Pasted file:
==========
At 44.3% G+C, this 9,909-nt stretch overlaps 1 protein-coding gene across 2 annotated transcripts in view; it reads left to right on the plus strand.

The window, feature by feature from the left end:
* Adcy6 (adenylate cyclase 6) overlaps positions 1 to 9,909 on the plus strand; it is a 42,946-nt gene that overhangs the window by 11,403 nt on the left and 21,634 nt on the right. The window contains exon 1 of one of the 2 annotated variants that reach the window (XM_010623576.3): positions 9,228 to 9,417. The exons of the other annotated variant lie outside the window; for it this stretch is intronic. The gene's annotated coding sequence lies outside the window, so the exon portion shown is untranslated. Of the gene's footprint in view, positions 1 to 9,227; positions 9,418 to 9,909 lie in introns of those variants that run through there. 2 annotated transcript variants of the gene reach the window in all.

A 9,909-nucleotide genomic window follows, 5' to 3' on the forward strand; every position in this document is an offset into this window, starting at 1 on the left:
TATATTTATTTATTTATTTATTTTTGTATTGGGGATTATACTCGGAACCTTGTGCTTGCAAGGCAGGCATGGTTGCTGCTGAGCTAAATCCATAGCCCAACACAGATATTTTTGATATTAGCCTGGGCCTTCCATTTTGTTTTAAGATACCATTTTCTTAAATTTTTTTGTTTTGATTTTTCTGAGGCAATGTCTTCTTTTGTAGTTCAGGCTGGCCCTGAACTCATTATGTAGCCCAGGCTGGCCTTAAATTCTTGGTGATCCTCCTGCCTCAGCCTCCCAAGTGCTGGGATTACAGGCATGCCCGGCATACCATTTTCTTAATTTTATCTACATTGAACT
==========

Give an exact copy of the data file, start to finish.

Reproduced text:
At 44.3% G+C, this 9,909-nt stretch overlaps 1 protein-coding gene across 2 annotated transcripts in view; it reads left to right on the plus strand.

The window, feature by feature from the left end:
* Adcy6 (adenylate cyclase 6) overlaps positions 1 to 9,909 on the plus strand; it is a 42,946-nt gene that overhangs the window by 11,403 nt on the left and 21,634 nt on the right. The window contains exon 1 of one of the 2 annotated variants that reach the window (XM_010623576.3): positions 9,228 to 9,417. The exons of the other annotated variant lie outside the window; for it this stretch is intronic. The gene's annotated coding sequence lies outside the window, so the exon portion shown is untranslated. Of the gene's footprint in view, positions 1 to 9,227; positions 9,418 to 9,909 lie in introns of those variants that run through there. 2 annotated transcript variants of the gene reach the window in all.

A 9,909-nucleotide genomic window follows, 5' to 3' on the forward strand; every position in this document is an offset into this window, starting at 1 on the left:
TATATTTATTTATTTATTTATTTTTGTATTGGGGATTATACTCGGAACCTTGTGCTTGCAAGGCAGGCATGGTTGCTGCTGAGCTAAATCCATAGCCCAACACAGATATTTTTGATATTAGCCTGGGCCTTCCATTTTGTTTTAAGATACCATTTTCTTAAATTTTTTTGTTTTGATTTTTCTGAGGCAATGTCTTCTTTTGTAGTTCAGGCTGGCCCTGAACTCATTATGTAGCCCAGGCTGGCCTTAAATTCTTGGTGATCCTCCTGCCTCAGCCTCCCAAGTGCTGGGATTACAGGCATGCCCGGCATACCATTTTCTTAATTTTATCTACATTGAACT